There’s been talk of RISE and Tommy Sheridan’s Solidarity gaining a list seat in Glasgow. Okay, I’m aware that their budgets are small, but I’ve seen virtually no campaigning presence, either online or in public, from any of them, other than Tommy being Tommy. I’m sceptical of the effect leafletting has, but to have any shot you, at the very least, have to make people aware that you exist. Case in point, last May I entered the polling booth only to discover a party I’d never heard of appear on the paper – Britain First. I gleaned from the name what they may stand for, but it wasn’t until I did some checking later on did I discover where they landed on the political spectrum. Comparatively they made Nick Griffin look as benign as Peppa fucking Pig. Maybe cultivating ignorance is the plan? Perhaps you can get enough votes from romantic socialist folk who’ll vote for a party based on the name alone? RISE, yeah, rise up, uprising, I like the sound of that. Solidarity? Sure, I’m down with the workers. At least the names are positive. Now, for something positively shite…
How badly will Labour do?
Somehow, someway, they’re still haemorrhaging support…and you don’t need to believe the current polls to deduce this, we have recent General Elections, both Scottish and UK, proving their support is still decreasing. They have fifteen constituency seats from 2011, they took one of fifty-nine last summer. They could finish behind the Tories in Scotland for the first time, in, well, I dunno, the thirties? Such an event could lead to a collective mental collapse akin to William Foster in Falling Down. In Scotland, the Labourites will blame the cult of independence for their decline. But then, when you’ve filled the Northern Branch with second raters and careerist dickheads with sense of entitlement (the kind that believes they should be popular because of who and what they are, not what they’ve become), you’ll do anything possible to avoid introspection. It’s easier to lie to yourself and others and hope (enough) people eventually forget.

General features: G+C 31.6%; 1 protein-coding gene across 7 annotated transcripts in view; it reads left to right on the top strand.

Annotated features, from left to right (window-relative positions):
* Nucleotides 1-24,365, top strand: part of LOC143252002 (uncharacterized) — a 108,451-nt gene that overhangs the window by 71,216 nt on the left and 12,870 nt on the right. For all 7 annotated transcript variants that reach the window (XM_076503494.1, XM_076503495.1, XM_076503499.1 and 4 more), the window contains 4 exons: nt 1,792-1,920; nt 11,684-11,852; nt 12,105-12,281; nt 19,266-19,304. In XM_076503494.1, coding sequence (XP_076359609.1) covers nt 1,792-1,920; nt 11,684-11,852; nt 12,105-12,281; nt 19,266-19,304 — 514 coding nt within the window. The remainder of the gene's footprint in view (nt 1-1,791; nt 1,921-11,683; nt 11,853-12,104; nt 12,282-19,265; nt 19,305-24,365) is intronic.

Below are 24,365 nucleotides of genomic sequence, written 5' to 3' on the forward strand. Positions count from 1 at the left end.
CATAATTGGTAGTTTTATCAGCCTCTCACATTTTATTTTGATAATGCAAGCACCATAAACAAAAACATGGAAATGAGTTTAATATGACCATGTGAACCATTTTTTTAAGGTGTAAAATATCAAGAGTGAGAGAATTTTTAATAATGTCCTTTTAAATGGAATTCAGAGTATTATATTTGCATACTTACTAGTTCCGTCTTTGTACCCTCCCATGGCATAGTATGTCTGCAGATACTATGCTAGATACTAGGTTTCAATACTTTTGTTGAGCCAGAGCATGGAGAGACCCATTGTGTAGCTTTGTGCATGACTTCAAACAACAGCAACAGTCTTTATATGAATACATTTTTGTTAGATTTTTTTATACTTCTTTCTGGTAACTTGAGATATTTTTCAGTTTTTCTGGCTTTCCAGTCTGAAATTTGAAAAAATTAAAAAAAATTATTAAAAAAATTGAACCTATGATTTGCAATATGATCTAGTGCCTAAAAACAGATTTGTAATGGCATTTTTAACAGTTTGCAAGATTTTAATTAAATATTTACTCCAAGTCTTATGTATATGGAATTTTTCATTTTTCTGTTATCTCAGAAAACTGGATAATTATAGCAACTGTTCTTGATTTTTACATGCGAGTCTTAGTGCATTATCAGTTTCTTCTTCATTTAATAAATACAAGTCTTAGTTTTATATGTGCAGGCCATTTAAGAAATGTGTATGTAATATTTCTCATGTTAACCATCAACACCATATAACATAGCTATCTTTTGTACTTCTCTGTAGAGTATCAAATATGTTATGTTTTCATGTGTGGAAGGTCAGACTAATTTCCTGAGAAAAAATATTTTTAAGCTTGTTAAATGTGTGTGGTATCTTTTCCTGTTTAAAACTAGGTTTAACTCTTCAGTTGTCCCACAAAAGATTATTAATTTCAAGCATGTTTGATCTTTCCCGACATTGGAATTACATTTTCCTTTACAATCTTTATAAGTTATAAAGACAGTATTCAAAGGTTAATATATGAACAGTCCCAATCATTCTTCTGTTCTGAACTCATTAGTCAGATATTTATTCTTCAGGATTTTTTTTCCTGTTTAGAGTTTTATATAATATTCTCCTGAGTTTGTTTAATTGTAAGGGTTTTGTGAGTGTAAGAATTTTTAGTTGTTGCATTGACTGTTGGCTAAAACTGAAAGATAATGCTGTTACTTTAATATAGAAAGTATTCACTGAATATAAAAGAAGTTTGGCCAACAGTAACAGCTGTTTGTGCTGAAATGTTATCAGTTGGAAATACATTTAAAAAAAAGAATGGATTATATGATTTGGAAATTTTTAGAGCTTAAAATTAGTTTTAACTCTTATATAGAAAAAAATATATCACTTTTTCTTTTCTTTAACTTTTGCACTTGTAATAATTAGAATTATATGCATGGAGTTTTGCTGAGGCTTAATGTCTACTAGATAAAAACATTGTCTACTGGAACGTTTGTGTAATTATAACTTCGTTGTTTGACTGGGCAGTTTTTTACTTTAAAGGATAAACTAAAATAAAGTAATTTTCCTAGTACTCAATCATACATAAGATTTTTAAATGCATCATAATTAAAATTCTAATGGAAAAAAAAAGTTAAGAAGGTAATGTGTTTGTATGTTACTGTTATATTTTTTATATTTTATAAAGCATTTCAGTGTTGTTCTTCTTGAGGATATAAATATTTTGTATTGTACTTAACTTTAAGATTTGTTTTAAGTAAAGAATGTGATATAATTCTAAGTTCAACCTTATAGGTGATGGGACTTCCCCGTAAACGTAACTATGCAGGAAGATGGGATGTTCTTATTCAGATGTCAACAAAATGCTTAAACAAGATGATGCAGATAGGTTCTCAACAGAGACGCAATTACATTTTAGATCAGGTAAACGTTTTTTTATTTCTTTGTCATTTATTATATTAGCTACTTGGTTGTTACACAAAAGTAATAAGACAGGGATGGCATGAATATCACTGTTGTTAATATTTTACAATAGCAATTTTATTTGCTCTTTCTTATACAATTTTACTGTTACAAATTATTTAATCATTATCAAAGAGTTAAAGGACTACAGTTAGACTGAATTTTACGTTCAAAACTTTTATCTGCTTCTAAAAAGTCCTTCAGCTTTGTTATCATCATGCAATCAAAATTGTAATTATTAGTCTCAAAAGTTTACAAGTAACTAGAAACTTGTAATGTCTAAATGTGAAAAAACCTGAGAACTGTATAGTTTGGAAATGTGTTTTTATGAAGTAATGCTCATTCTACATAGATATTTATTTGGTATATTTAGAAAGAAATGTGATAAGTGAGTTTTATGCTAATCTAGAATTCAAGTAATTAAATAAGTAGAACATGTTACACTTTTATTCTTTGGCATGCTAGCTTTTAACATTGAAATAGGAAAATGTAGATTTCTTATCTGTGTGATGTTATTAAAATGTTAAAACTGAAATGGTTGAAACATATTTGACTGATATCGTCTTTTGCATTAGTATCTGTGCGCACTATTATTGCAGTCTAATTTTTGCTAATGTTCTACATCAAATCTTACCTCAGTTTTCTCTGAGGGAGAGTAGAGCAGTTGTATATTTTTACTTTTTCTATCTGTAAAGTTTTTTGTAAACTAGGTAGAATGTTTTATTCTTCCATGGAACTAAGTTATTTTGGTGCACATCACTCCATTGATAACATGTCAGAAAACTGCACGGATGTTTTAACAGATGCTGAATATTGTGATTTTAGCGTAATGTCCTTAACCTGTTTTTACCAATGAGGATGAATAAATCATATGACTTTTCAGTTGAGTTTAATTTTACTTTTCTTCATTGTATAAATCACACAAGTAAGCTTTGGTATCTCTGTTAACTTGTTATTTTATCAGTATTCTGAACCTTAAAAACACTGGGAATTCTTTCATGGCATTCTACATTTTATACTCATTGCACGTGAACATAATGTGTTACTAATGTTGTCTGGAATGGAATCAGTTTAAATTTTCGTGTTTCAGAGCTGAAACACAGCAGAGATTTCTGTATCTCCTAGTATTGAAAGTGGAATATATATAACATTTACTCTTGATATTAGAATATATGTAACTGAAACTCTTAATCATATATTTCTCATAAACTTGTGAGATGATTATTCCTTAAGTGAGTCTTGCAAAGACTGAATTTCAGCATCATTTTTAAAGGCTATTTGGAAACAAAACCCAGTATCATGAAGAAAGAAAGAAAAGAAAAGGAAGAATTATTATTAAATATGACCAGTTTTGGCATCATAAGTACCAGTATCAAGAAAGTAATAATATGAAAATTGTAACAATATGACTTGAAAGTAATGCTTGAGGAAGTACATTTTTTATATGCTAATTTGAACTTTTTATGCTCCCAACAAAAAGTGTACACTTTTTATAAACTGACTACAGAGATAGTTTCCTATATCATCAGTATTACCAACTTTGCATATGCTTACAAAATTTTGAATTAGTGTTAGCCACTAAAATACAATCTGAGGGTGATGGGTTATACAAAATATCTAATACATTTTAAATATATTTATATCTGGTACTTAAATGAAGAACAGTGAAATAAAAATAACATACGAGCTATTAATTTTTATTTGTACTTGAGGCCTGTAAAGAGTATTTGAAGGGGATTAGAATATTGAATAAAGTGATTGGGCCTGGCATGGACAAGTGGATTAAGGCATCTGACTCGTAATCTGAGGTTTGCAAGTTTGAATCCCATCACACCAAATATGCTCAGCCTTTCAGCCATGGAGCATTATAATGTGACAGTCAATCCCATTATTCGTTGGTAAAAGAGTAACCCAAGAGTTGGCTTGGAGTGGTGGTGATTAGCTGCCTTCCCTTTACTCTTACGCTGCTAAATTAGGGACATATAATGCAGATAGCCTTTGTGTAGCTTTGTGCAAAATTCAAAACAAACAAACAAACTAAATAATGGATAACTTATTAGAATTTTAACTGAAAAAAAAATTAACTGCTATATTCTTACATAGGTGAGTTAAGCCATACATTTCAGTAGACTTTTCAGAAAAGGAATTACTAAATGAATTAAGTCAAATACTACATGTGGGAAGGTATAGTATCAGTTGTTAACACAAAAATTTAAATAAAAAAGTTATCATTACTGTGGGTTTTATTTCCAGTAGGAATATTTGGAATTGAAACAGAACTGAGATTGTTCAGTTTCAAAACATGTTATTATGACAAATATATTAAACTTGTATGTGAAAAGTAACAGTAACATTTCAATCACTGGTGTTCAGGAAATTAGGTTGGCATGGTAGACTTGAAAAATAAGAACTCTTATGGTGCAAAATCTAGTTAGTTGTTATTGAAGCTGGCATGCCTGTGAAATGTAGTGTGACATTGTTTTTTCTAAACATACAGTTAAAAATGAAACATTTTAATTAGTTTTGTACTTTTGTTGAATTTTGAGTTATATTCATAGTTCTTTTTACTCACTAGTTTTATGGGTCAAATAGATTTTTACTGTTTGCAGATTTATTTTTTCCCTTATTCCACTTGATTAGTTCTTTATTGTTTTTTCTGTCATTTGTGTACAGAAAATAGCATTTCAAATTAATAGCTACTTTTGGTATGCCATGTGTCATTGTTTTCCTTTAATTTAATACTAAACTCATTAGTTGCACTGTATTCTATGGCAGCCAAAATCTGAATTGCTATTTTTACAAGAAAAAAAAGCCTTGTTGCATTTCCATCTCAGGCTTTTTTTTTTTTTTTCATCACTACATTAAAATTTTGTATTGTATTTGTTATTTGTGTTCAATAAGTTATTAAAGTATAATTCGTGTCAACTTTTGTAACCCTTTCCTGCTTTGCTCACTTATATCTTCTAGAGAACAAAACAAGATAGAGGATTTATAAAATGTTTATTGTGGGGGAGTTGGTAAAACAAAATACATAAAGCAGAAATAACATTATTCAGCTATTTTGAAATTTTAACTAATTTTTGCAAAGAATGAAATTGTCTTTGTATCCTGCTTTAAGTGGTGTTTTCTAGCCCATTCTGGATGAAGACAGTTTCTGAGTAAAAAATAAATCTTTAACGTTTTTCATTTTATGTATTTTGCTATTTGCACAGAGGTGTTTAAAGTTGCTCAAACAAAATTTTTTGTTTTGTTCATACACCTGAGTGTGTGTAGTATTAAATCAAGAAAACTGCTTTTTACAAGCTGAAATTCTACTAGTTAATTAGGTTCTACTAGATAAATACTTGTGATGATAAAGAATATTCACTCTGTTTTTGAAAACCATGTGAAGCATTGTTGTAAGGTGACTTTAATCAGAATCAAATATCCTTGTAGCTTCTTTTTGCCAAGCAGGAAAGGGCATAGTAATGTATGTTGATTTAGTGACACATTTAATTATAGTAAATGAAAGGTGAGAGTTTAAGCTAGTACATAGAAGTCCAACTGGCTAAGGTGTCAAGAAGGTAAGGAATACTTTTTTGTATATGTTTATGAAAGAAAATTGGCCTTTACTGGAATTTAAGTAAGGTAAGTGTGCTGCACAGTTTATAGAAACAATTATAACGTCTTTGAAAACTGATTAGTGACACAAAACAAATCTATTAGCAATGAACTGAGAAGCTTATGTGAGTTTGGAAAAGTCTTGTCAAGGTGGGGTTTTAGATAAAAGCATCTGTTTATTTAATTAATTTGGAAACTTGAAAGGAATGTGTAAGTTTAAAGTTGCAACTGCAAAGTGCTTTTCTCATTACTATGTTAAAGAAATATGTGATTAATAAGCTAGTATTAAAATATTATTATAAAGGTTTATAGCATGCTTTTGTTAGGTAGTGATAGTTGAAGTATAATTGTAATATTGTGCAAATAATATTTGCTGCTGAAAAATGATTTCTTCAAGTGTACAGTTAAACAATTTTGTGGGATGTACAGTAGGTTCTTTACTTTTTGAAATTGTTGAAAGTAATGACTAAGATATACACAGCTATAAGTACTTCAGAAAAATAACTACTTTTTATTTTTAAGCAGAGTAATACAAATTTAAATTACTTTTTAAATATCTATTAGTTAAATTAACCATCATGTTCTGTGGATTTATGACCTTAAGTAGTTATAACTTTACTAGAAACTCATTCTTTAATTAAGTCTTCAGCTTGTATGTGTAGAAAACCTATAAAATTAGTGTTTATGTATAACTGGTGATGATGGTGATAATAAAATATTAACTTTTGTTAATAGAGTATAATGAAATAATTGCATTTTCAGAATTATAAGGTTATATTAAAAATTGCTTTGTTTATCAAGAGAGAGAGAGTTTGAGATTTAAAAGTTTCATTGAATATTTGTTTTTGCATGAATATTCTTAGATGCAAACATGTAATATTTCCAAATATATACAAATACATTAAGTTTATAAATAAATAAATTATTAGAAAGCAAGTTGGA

Of course let’s not forget that this election is just the wee dram before the twelve year old malt – the EU referendum, the outcome of which is gravely in doubt, is taken out of the box. But whatever the outcome, much like the question of independence in Scotland, this upcoming EU referendum won’t settle the question of Britain’s long term inclusion within the Eurozone. My prediction – the support for Scottish independence will increase whatever the result; if it’s an Out vote, but Scotland votes In, as expected, that’s a material change in circumstances. If it’s a narrow In vote, with Scotland, Wales and Northern Ireland keeping the UK In, with England voting narrowly to leave, fully expect the rhetoric of jingoism and xenophobia to arise from the Brexit lot towards anything deemed non-English, fuelled by the media, talking heads and elitists who have weirdly conflated preserving Britishness with isolationism. Perhaps, just perhaps, this frothing, spiteful anti-Scottish sentiment will be voracious enough to irritate, even anger, enough No voters into voting Yes, in a form of retaliatory spite, next time.